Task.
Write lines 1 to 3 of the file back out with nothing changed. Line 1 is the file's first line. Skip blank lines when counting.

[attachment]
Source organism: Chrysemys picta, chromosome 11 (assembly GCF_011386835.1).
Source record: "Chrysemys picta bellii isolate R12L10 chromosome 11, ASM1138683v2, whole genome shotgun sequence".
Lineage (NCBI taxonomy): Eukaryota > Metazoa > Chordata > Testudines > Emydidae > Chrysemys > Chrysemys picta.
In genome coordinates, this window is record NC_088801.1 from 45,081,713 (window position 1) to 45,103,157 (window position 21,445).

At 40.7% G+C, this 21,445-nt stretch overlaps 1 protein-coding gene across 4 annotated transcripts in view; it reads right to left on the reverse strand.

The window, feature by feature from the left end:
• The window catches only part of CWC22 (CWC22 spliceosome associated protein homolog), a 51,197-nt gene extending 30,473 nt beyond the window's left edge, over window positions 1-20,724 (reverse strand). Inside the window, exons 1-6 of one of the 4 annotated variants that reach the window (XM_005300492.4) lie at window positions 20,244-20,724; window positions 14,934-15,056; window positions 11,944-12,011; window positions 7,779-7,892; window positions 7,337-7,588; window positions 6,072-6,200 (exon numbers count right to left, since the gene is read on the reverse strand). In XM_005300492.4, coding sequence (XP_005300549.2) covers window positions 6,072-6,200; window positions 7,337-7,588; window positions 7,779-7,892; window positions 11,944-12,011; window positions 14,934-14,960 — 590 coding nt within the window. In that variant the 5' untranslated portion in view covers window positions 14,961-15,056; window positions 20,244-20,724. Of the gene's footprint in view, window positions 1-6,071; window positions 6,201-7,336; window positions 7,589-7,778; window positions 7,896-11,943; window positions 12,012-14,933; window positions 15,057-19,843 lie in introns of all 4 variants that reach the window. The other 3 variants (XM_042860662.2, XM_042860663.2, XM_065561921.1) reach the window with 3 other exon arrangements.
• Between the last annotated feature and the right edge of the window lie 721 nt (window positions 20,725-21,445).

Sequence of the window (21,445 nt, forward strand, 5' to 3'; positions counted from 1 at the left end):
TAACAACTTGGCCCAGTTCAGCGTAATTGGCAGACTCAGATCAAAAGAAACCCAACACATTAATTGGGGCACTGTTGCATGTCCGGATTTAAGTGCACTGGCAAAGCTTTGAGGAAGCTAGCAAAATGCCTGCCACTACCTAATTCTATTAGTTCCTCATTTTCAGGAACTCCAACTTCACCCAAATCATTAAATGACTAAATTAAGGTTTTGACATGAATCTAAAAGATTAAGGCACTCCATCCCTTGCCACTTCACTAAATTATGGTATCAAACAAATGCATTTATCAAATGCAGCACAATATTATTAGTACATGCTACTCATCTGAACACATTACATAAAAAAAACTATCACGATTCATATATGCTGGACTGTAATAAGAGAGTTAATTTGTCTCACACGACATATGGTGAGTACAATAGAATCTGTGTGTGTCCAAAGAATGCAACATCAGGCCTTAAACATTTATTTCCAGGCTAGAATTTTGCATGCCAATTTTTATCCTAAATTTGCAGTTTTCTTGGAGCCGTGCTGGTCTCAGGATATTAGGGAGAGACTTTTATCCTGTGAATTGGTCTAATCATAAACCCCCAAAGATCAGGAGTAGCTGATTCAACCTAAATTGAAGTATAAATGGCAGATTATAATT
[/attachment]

Source organism: Chrysemys picta, chromosome 11 (assembly GCF_011386835.1).
Source record: "Chrysemys picta bellii isolate R12L10 chromosome 11, ASM1138683v2, whole genome shotgun sequence".
Lineage (NCBI taxonomy): Eukaryota > Metazoa > Chordata > Testudines > Emydidae > Chrysemys > Chrysemys picta.